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The Demolished Man (S.F. MASTERWORKS) [Paperback]

Alfred Bester
4.2 out of 5 stars  See all reviews (43 customer reviews)
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Book Description

8 July 1999 S.F. MASTERWORKS

In the year 2301, guns are only museum pieces and benign telepaths sweep the minds of the populace to detect crimes before they happen. In 2301 murder is virtually impossible, but one man is about to change that...

Ben Reich, a psychopathic business magnate, has devised the ultimate scheme to eliminate the competition and destroy the order of his society. The Demolished Man is a masterpiece of imaginative suspense, set in a superbly imagined world in which everything has changed except the ancient instinct for murder.

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The Demolished Man (S.F. MASTERWORKS) + The Stars My Destination (S.F. MASTERWORKS) + Gateway (S.F. MASTERWORKS)
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Product details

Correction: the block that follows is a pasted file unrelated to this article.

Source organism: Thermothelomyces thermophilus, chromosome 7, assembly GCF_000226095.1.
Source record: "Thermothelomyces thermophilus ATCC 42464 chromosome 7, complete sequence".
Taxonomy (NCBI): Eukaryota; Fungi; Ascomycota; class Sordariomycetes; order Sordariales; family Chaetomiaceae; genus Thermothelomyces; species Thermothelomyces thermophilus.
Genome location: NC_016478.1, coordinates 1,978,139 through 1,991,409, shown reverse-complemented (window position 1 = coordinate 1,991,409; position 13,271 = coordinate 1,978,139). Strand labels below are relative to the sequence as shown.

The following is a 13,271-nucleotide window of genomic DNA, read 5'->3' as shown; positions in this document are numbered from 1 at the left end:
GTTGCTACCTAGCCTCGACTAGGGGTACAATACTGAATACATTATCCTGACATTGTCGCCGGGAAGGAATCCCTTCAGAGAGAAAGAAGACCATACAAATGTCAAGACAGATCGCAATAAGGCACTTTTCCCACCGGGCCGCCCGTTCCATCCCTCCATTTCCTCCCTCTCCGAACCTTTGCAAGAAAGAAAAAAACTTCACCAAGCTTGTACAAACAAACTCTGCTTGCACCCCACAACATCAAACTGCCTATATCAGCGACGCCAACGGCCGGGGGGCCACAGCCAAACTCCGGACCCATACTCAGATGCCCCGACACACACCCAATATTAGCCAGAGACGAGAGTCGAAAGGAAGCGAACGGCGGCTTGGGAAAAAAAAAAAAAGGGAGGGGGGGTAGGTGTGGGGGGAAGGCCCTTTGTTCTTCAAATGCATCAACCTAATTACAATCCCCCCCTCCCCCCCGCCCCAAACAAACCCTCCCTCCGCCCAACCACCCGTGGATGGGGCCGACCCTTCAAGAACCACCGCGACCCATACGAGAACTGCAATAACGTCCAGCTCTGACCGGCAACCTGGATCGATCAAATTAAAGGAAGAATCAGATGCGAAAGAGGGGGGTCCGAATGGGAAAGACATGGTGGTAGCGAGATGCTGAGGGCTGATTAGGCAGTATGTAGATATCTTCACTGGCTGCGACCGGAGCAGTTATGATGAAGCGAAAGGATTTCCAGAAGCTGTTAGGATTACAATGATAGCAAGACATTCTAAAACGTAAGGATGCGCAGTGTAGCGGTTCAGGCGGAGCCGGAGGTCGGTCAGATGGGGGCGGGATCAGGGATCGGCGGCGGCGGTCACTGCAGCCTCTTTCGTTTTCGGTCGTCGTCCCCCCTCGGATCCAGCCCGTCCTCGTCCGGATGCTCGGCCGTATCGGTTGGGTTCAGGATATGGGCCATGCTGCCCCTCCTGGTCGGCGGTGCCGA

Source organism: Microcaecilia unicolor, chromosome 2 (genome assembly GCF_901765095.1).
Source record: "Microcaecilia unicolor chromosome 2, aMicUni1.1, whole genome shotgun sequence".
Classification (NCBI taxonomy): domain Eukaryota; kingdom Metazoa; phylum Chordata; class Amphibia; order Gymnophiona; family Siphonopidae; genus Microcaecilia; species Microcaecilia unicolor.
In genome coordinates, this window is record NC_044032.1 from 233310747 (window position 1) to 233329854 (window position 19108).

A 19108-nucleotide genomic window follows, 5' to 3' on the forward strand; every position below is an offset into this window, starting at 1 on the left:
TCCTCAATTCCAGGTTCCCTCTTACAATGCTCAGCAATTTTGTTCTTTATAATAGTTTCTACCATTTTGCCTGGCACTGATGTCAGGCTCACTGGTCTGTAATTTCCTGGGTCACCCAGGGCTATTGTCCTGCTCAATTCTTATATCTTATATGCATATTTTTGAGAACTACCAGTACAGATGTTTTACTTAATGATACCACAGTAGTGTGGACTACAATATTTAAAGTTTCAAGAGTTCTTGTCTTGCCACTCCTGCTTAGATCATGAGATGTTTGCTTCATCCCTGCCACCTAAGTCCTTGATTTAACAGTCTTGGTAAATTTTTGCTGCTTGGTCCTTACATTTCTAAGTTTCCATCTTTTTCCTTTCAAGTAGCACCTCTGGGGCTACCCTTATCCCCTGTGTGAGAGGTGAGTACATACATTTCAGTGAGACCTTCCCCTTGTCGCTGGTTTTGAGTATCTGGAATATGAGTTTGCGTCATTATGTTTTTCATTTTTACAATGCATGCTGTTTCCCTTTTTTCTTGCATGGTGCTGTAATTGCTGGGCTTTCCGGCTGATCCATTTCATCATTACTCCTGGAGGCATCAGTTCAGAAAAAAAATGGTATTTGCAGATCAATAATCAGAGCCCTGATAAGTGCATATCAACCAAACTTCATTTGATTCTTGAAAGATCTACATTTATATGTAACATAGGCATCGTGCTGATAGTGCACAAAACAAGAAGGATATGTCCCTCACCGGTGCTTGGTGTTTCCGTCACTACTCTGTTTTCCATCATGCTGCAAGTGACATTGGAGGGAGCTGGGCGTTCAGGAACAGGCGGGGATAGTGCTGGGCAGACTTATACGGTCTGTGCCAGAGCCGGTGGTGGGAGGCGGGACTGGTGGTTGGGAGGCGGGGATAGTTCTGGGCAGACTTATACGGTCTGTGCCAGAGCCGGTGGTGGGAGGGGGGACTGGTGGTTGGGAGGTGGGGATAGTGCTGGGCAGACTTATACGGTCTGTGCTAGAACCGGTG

• Paperback: 256 pages
  • Publisher: Gollancz; New Ed edition (8 July 1999)
  • Language: English
  • ISBN-10: 1857988221
  • ISBN-13: 978-1857988222
  • Product Dimensions: 13 x 19.7 cm
  • Average Customer Review: 4.2 out of 5 stars  See all reviews (43 customer reviews)
  • Amazon Bestsellers Rank: 59,683 in Books (See Top 100 in Books)

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Amazon Review

Alfred Bester's early, pyrotechnic novels gave us two of SF's greatest antiheroes: Gully Foyle in The Stars My Destination (1956) and Ben Reich in The Demolished Man (1953)--which deservedly won the first-ever Hugo Award for Best Novel. Reich is an obsessed monster, haunted by nightmares of a Man With No Face, driven and compelled to murder a rival magnate in a future where crime can't be hidden from police telepaths. The penalty is Demolition: erasure of the criminal's mind. Armed with an ugly weapon holding very special ammo, an insane jingle to mask his thoughts, and the resources of his interplanetary business empire, Reich takes on the world--but, as hinted by clues in chapter 1, he still doesn't understand his own buried motives. It's an impossible problem for police chief Lincoln Powell, one of the hated mind-reading elite--who knows very well whodunnit but can't go to court on telepathic evidence alone. Bester's dazzling 24th century is full of brilliant and dotty conceits, most famously the woven typographic patterns of telepaths' group 'conversations'. A gripping, headlong storyline hurtles from Earth's decadent high society to its lowest dives, with an interlude of mayhem at the Spaceland asteroid resort. The final confrontations are apocalyptic and unforgettable, with major psychological shockers and a moving aftermath. A genuine SF classic. --David Langford

About the Author